Things you can do to help senior dogs and cats live comfortably.
Cats and dogs are living longer, and sometimes presenting care issues for their owners.
The average life expectancy of a cat has nearly doubled since 1930, with indoor cats living an average of 8 to 16 years, according to the Peoria (Ill.) Humane Society. The average life expectancy of a dog is 12.8 years, but the number varies widely depending on breed and size.
"Pets are living a lot longer. They get better nutrition, better medical care and aren't out wandering neighborhoods having accidents," says Rebecca Ruch-Gallie, coordinator for community practice at the James L. Voss Veterinary Teaching Hospital at Colorado State University in Fort Collins, Colo.
Here are some tips on caring for elderly pets, from Ruch-Gallie:
- Schedule regular checkups with a vet, and have blood work done periodically. The tests can catch kidney and other ailments early.
- Make a list of what your animal is capable of when he's young; then watch for signs of deterioration so you can catch problems early.
- Give your pet senior diet products, available from many pet food companies. These special foods contain supplements that help ease arthritis and are good for sensitive stomachs.
- It's essential to provide fresh water. Cats are particularly finicky and won't touch "old" water.
- Consider giving your pet supplements with glucosamine and chondroitin, which are good for healthy joints. And nonsteroid anti-inflammatories can help keep them moving and manage pain.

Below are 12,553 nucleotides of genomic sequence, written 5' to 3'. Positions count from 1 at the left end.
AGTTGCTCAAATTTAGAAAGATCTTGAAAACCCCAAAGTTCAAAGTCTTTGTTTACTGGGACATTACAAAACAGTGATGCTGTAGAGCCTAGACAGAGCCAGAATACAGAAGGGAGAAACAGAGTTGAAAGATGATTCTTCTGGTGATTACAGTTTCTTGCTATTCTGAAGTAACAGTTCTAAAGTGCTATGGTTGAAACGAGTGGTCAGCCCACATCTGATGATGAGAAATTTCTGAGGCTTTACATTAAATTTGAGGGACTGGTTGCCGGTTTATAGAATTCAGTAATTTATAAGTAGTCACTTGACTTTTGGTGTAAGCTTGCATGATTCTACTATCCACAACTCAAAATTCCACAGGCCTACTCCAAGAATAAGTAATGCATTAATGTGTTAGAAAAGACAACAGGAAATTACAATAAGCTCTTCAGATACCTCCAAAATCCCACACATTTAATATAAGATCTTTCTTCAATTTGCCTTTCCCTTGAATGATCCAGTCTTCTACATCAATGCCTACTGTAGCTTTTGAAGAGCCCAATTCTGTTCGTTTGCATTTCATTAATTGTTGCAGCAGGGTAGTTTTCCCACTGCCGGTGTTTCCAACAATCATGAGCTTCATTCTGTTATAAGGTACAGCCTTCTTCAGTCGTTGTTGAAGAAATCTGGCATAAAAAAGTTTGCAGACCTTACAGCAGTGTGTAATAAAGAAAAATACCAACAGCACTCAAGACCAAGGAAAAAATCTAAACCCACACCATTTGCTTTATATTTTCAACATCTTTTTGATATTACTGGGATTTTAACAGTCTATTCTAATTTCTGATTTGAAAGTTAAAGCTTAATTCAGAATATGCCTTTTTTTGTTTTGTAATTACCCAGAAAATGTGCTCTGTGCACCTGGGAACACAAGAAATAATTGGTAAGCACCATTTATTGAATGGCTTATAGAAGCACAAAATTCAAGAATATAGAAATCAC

- Watch for fearful behavior, which sometimes shows up as aggression.
- Some animals get cognitive dysfunction syndrome, which is similar to Alzheimer's. Symptoms include disorientation, less social interaction, altered sleep patterns and house soiling, according to the American Veterinary Medical Association. Treatments are available to manage the symptoms.
- Continue playing with your pet, and give it regular exercise. But don't overdo it.
- Groom your pet often. As animals get older, the natural oils aren't distributed as well. This will also help you feel suspicious lumps early.
- Consider treating them to massage, acupuncture and physical therapy, which are good to keep them mobile.
- Don't let them become overweight. It can contribute to diabetes and cause joint pain.
- Dental hygiene is important. Start when they are young by brushing their teeth and getting them regular checkups.
- Keep their environment enriched with interesting things to look at, and which allows them to safely move around -- no dangerous stairs or high perches.
- Talk to your veterinarian early on about warnings that indicate an animal no longer has any quality of life, so you can plan a comfortable, rather than painful, death.